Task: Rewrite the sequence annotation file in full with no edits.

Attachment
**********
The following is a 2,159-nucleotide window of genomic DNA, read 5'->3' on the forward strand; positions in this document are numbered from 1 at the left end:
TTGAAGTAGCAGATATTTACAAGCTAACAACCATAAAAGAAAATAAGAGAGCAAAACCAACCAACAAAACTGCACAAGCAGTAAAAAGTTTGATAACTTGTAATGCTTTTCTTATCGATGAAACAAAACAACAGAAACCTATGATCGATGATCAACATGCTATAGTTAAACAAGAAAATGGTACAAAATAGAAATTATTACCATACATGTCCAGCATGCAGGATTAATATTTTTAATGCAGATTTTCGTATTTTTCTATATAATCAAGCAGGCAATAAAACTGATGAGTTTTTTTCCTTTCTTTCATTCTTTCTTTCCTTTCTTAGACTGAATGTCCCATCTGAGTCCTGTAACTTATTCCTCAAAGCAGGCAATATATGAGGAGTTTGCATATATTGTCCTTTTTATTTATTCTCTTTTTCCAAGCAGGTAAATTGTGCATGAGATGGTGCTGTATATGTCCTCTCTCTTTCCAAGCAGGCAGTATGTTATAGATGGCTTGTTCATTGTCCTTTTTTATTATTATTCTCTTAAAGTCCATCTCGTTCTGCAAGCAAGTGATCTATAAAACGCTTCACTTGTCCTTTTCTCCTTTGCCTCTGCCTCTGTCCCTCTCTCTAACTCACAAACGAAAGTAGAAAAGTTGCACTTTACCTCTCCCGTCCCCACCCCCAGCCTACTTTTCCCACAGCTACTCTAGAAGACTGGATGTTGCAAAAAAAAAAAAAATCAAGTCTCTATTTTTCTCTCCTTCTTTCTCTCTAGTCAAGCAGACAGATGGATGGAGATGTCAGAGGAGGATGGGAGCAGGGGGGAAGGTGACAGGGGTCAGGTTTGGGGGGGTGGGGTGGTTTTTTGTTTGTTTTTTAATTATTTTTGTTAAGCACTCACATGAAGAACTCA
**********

The following is a 2,159-nucleotide window of genomic DNA, read 5'->3' on the forward strand; positions in this document are numbered from 1 at the left end:
TTGAAGTAGCAGATATTTACAAGCTAACAACCATAAAAGAAAATAAGAGAGCAAAACCAACCAACAAAACTGCACAAGCAGTAAAAAGTTTGATAACTTGTAATGCTTTTCTTATCGATGAAACAAAACAACAGAAACCTATGATCGATGATCAACATGCTATAGTTAAACAAGAAAATGGTACAAAATAGAAATTATTACCATACATGTCCAGCATGCAGGATTAATATTTTTAATGCAGATTTTCGTATTTTTCTATATAATCAAGCAGGCAATAAAACTGATGAGTTTTTTTCCTTTCTTTCATTCTTTCTTTCCTTTCTTAGACTGAATGTCCCATCTGAGTCCTGTAACTTATTCCTCAAAGCAGGCAATATATGAGGAGTTTGCATATATTGTCCTTTTTATTTATTCTCTTTTTCCAAGCAGGTAAATTGTGCATGAGATGGTGCTGTATATGTCCTCTCTCTTTCCAAGCAGGCAGTATGTTATAGATGGCTTGTTCATTGTCCTTTTTTATTATTATTCTCTTAAAGTCCATCTCGTTCTGCAAGCAAGTGATCTATAAAACGCTTCACTTGTCCTTTTCTCCTTTGCCTCTGCCTCTGTCCCTCTCTCTAACTCACAAACGAAAGTAGAAAAGTTGCACTTTACCTCTCCCGTCCCCACCCCCAGCCTACTTTTCCCACAGCTACTCTAGAAGACTGGATGTTGCAAAAAAAAAAAAAATCAAGTCTCTATTTTTCTCTCCTTCTTTCTCTCTAGTCAAGCAGACAGATGGATGGAGATGTCAGAGGAGGATGGGAGCAGGGGGGAAGGTGACAGGGGTCAGGTTTGGGGGGGTGGGGTGGTTTTTTGTTTGTTTTTTAATTATTTTTGTTAAGCACTCACATGAAGAACTCA